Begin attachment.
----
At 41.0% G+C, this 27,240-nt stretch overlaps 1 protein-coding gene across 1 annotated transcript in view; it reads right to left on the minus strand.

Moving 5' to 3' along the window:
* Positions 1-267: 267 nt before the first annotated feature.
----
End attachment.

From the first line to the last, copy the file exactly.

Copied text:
At 41.0% G+C, this 27,240-nt stretch overlaps 1 protein-coding gene across 1 annotated transcript in view; it reads right to left on the minus strand.

Moving 5' to 3' along the window:
* Positions 1-267: 267 nt before the first annotated feature.